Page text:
As a general rule, technical death metal is not an easy genre to love. Most bands playing it seem to want to demonstrate sheer technical mastery more than they do a knack for writing riffs; and when they do write something resembling conventional riffs, it’s rare for these to coalesce into a song with a sense of movement and flow. Gorguts can probably take most of the blame for this; Obscura was the kind of dizzying, genre-defying (and defining) work that did all of the above, but did so in such a way that it won listeners over. Throw in the cult-like appreciation for Portal, and the appeal of tech-death becomes a bit more clear. The latest band to take on the challenge thrown down by these bands are French trio Chaos Motion, and what they achieve with Psychological Spasms Cacophony is, well… it is A Lot, in every sense of the phrase.
Initial impressions are that Chaos Motion approached song-writing for the album as if the very concept of 4/4 time-signatures and a riff you can nod your head along to were a personal insult. The songs are the fever-dream version of death metal; twisting leads and guitar movements that go everywhere and nowhere at once; rhythms that move with stop-start stutters and a disregard for any convention of, well, rhythm; and vocals that bellow insanities from the depths of human consciousness. Even by the standards of progressive tech-death, Psychological Spasms Cacophony can seem like, well, exactly what its title states. The album is well-named.
Typically with tech-death, such initial thoughts will either wear off after several listens, as song structures slowly become clear; or alternatively, the realisation will sink in that the band in question has tried to marry their love of off-kilter rhythms, pick-sweeps, and general technicality with an actual attempt to write songs, but fallen short of their goal. But with Psychological Spasms Cacophony, I’m not convinced that either of those scenarios is the case. The disregard for conventional structure doesn’t represent a failure on Chaos Motion’s part to write songs that show-off their technical ability. Instead, the album feels more like it has embraced (knowingly or not) a spirit more commonly found in the improvisational strands of free-jazz. Rather than try to write death metal songs, instead it feels like what Chaos Motion have done on each track is try to focus on a particular mood or atmosphere (which makes me realise that Gorguts missed a trick in not naming Obscura “The Shape of Death Metal to Come”). That said moods and atmospheres are all some variant of claustrophobic anxiety and utter restlessness is neither here nor there; the album is music as an expression of emotion and force, unrefined and raw. That this type of tech-death requires incredibly control and technique only adds to the irony and effectiveness of this. Tracks like ‘Inner Chaos’ and the Outro may sound like random bursts of noise and harmonics at first, but there’s an admirable level of control buried deep in these songs and other, propping the album up.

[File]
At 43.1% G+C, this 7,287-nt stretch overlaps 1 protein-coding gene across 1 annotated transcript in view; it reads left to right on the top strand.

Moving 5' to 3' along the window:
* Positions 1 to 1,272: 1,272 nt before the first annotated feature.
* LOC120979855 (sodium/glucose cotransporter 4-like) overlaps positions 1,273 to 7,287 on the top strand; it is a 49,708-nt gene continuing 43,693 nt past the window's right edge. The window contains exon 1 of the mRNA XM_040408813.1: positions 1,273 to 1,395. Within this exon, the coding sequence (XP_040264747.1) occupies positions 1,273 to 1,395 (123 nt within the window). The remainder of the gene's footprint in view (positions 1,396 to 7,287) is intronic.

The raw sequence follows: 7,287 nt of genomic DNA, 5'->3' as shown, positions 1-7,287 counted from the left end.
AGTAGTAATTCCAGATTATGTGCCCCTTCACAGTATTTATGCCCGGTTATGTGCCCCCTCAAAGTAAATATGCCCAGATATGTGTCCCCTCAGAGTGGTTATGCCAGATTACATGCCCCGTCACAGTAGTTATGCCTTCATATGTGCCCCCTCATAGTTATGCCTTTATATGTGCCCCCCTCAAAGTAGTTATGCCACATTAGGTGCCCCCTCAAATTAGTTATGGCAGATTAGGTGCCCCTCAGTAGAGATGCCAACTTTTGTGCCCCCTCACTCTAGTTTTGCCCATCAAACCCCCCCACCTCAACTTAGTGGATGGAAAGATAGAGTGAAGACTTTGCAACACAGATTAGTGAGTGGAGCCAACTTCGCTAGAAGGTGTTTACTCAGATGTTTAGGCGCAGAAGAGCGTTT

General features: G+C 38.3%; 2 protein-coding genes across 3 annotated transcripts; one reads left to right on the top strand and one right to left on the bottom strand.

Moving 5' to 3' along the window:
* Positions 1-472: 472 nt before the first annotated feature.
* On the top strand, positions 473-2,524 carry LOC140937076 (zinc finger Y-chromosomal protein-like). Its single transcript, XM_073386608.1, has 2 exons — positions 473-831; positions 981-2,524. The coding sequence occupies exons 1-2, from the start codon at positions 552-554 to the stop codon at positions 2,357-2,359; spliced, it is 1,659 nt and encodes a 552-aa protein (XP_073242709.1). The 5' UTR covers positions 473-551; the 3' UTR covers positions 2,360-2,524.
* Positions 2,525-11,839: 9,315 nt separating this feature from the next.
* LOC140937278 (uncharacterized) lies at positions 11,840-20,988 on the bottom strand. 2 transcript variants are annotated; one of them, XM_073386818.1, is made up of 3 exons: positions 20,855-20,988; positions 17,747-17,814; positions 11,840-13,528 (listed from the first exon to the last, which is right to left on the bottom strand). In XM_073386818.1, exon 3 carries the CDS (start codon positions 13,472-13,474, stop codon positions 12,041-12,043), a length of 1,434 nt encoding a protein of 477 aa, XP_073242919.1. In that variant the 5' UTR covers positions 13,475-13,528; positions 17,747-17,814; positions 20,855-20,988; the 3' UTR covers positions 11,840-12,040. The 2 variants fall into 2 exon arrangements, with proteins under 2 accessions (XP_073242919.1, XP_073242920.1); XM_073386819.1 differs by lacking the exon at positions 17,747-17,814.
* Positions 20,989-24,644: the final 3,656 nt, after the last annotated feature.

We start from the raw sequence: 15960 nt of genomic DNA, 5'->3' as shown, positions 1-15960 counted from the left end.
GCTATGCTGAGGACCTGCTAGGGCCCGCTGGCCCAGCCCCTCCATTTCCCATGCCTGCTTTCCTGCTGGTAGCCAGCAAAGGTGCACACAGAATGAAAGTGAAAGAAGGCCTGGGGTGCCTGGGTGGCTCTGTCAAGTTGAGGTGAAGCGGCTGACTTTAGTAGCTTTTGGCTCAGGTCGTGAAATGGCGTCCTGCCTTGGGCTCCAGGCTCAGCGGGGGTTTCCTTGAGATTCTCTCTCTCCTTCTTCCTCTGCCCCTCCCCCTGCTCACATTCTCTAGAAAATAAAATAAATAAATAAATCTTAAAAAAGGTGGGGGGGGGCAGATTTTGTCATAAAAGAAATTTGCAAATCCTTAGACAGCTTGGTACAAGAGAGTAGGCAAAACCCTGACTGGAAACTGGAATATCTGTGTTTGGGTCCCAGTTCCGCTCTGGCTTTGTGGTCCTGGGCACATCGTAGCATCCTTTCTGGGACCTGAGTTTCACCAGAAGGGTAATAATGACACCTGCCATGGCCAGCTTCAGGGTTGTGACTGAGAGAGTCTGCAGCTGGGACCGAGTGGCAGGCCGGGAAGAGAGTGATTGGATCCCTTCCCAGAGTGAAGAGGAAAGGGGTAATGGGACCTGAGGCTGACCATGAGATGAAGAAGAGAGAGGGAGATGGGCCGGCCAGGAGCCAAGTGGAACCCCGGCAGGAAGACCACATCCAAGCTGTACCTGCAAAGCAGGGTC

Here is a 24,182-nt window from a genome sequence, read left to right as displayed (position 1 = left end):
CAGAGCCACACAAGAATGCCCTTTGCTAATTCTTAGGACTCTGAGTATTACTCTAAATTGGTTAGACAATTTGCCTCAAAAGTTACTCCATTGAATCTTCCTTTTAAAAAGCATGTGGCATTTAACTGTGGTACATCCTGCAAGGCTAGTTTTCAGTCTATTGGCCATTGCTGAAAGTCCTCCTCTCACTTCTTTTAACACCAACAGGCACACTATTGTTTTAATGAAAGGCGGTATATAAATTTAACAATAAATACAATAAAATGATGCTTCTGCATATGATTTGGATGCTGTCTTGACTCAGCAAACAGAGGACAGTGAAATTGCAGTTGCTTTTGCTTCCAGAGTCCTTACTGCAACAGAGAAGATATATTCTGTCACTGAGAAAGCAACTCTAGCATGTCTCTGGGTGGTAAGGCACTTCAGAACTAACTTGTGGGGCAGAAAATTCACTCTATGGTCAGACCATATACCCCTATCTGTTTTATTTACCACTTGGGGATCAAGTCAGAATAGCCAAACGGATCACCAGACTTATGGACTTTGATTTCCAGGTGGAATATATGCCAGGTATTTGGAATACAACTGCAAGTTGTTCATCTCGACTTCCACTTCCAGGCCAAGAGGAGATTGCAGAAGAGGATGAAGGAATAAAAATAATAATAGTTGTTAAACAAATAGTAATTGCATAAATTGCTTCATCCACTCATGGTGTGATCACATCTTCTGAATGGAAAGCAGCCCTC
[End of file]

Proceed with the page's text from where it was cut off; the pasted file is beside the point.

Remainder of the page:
None of which really answers the ultimate question of a review: what is Psychological Spasms Cacophony like to listen to? It is a whirlwind; an exhausting one, that feels like it lasts far beyond its 42-minute duration, such is the sheer density of sound contained within the album. Is it enjoyable? In any conventional sense, no; there are no melodies or riffs to get lost in, and each moment is an attack of sound. Yet even so, there is something addictive about Psychological Spasms Cacophony that makes it, if not enjoyable, then rewarding. Over a dozen listens on and I’m still unsure whether I actually like the album or not. Will you end up losing hours to it? Most likely, yes. Assuming that the initial onslaught of disjointed rhythms, head-spinning guitars, and almost senseless vocals don’t repel you within its opening minutes, of course.
It’s almost lazy to describe a tech-death album as “difficult”, but no other word suits Psychological Spasms Cacophony. By comparison, albums such as Portal’s Swarth feels almost radio-friendly. Yet to describe the album just as noise and random guitar noodling would be wrong. As unwelcoming as it is, Psychological Spasms Cacophony has something about it that wants to draw you in as much as it wants to repel you, and that contradiction makes for an enthralling, challenging listen.